On one side of my screen is producer Slim, sitting on the family sofa in a burgundy t-shirt as he tries to keep newborn son Freddie occupied with a Bluetooth speaker. On the other side is rapper Turt, sitting on a garden chair shrouded in a thick black hoodie as faint signs of movement can be glimpsed through the window behind him- “Slim’s always bringing the warmness and I’ve probably got some coldness to bring” he remarks with a cheeky smile. This dichotomy speaks to the unique appeal of Summers Sons music- nourishing soundscapes furnished with themes of uncertainty, most recently revolving around the titular Nostalgia. As Turt says himself, “my music is more questions than answers” and this is perhaps more relevant now than ever before as the Sons have both recently become fathers of their own.

Turt (left) and Slim (right), photography: @denisha_anderson

Creating with a depth of wisdom that defies the four short years since their debut, Nostalgia is certainly their most sonically immersive yet. With lush instrumental environments that sound almost exactly how the home studio they were recorded in looks (minus a bit of imaginary mood lighting), the brothers Summers are acutely aware of the importance in letting “the beat speak for itself”. Slim’s tracks are often given free-reign to ride over the traditional cut mark, inviting listeners to project their own nostalgic ruminations onto the mix.

To them, this approach is partly owed to experiences with German-based label Melting Pot which has a strong community of beatmakers. A connect primarily orchestrated by producer TwitOne, the boys were invited out to Cologne in the run up to their debut Undertones and, in their own words, “shit got cracking pretty quickly, to be honest”. This soon grew into a fertile international link-up, giving rise to the label’s involvement with the community-based Silhouettes Project of which Summers Sons make up one limb, also counting underground heavyweights Eerf Evil, Bel Cobain and KeepVibesNear amongst their family.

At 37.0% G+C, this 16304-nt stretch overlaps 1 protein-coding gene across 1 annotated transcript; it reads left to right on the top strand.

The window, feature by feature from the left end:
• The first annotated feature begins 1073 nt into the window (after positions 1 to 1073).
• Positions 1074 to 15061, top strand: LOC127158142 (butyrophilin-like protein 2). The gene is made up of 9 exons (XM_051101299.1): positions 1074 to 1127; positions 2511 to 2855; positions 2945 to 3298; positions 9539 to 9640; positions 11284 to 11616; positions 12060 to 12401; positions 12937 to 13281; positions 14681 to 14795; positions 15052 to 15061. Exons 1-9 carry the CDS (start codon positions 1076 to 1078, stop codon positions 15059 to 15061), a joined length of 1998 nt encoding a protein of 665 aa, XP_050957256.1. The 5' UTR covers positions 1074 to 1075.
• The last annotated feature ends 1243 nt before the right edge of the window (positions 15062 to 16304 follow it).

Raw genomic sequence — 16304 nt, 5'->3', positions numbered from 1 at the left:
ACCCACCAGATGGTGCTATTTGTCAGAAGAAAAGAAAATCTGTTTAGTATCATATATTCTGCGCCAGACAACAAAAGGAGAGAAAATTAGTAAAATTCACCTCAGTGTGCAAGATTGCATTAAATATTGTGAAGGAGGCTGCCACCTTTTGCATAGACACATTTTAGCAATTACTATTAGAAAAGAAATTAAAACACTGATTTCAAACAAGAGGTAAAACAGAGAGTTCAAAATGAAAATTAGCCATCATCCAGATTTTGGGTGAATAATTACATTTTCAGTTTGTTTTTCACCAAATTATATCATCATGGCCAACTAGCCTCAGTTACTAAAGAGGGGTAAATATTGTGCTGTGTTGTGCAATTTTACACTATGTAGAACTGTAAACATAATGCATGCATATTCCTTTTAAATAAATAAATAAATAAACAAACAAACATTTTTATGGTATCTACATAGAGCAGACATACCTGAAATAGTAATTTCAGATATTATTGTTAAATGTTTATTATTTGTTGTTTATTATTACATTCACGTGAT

And family is particularly relevant for the Summers Sons, with their previous project The Rain documenting Turt’s coming to terms with the loss of his step-father and now Nostalgia focusing on the gift of new life. The track ‘Songbird’ reads as a powerful vow of his own commitments as a father and it is in creating these musical spaces of vulnerability that their music emerges as something truly special. Throughout our conversation both brothers repeatedly expressed an inability to take part in the bravado and “mask-wearing” so pervasive in rap music- it is this unbridled honesty that gives rise to their tendency towards questions over answers, I guess.

Moving forward sonically as much as it looks backward thematically, Nostalgia is process-based music above all else. Process as individuals, process as fathers, and process whose motion doesn’t cease with the end of a track. This is powerfully reflected in eponymous final track ‘Summers Sons’- as wistful piano keys wander off into the distance, the stage is set for yet further musical explorations of self recognition. Indeed, the boys are already preparing for their next endeavour: a totally live, sample-free outfit (news that comes about 20 years too late for their parents’ poor, scratched up record collection), of which we are set to get a sneak-peak at their album launch party next month.

Fittingly released at the turn of the season, there is a profound synergy in Slim’s cosy instrumental environments and Turt’s cold shudders of realisation, much like their appearances in our Zoom call last week.

Summers Sons are set to celebrate their latest album at Peckham Audio 11th November- in the meantime, catch Nostalgia for yourself on all major streamers now!